Ronald P. Byars – Lift Your Hearts on High: Eucharistic Prayer in the Reformed Tradition (Although Byars claims too much in linking Calvin with Eastern Orthodoxy, this is a good place to begin a study of eucharistic prayer.)
Peter J. Leithart – Blessed Are the Hungry: Meditations on the Lord’s Supper
Leonard J. Vander Zee – Christ, Baptism, and the Lord’s Supper (Excellent irenic study.)
Keith A. Mathison – Given For You: Reclaiming Calvin’s Doctrine of the Lord’s Supper (Not just a historical work; also examines Biblical evidence and addresses practical issues).
Ronald S. Wallace – Calvin’s Doctrine of the Word and Sacrament
B.A. Gerrish – Grace and Gratitude: The Eucharistic Theology of John Calvin
Alexander Schmemann – The Eucharist: Sacrament of the Kingdom
Max Thurian – The Eucharistic Memorial (be sure to get both Parts I and II) (before there was Jordan and Leithart, there was Thurian. Thurian was also concerned to derive liturgical principles from both the Old and New Testament. Although we may question certains aspects of theology, we have much to learn from him. The original Reformed catholic!)
Richard Bacon – The Westminster Standards and the Frequency of the Lord’s Supper.
Sinclair Ferguson – “Calvin on the Lord’s Supper and Communion with Christ” (chapter in Serving the Word of God: Celebrating the Life and Ministry of James Philip). Brief defense of Calvin’s view, contra his Reformed detractors (e.g. Dabney and Cunningham).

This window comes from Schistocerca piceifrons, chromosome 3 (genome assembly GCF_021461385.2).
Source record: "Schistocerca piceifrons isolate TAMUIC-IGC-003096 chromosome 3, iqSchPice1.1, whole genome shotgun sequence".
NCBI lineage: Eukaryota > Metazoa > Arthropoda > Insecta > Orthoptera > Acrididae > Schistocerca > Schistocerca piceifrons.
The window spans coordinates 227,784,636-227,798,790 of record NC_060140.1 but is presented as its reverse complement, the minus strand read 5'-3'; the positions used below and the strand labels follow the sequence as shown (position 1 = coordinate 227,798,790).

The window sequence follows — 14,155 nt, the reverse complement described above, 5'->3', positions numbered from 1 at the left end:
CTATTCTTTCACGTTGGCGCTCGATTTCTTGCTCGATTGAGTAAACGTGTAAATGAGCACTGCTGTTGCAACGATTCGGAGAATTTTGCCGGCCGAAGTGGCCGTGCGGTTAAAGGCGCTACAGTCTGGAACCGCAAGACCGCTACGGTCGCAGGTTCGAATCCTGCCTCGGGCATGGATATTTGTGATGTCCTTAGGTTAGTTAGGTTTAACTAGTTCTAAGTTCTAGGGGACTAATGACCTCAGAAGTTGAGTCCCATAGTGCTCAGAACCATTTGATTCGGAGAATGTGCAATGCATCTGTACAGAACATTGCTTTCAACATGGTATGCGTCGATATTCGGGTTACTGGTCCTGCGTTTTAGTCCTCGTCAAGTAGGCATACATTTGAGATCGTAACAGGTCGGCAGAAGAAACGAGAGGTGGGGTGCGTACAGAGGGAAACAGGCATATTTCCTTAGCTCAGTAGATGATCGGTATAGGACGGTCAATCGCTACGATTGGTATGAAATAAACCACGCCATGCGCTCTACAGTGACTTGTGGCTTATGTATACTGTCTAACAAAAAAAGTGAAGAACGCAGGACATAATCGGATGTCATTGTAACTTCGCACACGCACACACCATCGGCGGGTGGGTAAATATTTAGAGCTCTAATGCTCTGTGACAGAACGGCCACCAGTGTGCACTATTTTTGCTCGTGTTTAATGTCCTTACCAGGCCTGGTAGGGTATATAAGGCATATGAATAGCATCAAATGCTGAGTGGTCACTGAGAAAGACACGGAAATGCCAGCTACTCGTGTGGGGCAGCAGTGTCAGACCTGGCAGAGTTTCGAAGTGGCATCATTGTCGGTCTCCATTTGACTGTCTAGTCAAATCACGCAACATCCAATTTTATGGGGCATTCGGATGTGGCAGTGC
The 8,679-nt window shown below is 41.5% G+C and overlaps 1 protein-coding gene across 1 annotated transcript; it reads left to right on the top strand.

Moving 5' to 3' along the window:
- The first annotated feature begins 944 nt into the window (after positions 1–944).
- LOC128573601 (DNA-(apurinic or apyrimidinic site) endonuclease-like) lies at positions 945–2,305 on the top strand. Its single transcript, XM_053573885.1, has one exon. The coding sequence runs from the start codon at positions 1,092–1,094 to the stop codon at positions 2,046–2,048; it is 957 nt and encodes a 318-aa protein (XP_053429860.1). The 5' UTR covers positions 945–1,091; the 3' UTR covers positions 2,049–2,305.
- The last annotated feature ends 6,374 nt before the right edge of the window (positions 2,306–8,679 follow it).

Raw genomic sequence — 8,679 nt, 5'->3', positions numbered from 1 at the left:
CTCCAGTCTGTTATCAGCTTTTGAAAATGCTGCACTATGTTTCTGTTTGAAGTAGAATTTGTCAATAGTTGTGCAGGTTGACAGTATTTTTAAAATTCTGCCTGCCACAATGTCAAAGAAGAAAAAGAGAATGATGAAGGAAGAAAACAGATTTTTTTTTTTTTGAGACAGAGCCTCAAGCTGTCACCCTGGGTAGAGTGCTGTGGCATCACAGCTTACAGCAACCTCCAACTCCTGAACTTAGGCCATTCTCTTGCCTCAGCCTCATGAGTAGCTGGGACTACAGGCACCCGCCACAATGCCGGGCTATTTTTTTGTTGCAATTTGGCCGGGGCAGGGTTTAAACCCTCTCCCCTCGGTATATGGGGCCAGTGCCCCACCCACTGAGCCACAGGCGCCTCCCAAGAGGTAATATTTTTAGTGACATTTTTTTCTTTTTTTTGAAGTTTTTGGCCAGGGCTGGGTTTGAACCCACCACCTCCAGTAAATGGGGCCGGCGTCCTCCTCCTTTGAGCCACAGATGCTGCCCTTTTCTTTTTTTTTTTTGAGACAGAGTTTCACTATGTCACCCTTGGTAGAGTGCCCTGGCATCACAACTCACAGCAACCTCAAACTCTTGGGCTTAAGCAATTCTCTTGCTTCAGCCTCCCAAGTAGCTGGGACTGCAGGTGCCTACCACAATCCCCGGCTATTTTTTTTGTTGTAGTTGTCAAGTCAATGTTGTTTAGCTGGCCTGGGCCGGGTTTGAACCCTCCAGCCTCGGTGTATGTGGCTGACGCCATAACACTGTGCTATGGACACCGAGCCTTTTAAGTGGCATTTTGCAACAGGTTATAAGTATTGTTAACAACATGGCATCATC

D.G. Hart & John R. Muether – The Lord’s Supper: How Often? (argues that weekly communion should be the norm and blames our current “tradition” on the Scots).
Rev. Daniel R. Hyde – A Plea for Weekly Communion: Continuing the Reformation Today
Excerpt from Bucer’s Eucharistic Exhoration: “The third [point]: that the Lord truly offers and gives His holy and sanctifying body and blood to us in the Holy Supper, with the visible things of bread and wine, through the ministry of the Church … But we must diligently consider why the Lord thus imparts to us His holy, sanctifying communion in the holy sacrament: namely, that He may ever more live in us, and that we may be one body in Him our Head, even as we all partake here of one bread. I Cor. X.” – The Strassburg Liturgy, Liturgies of the Western Church, 171-72.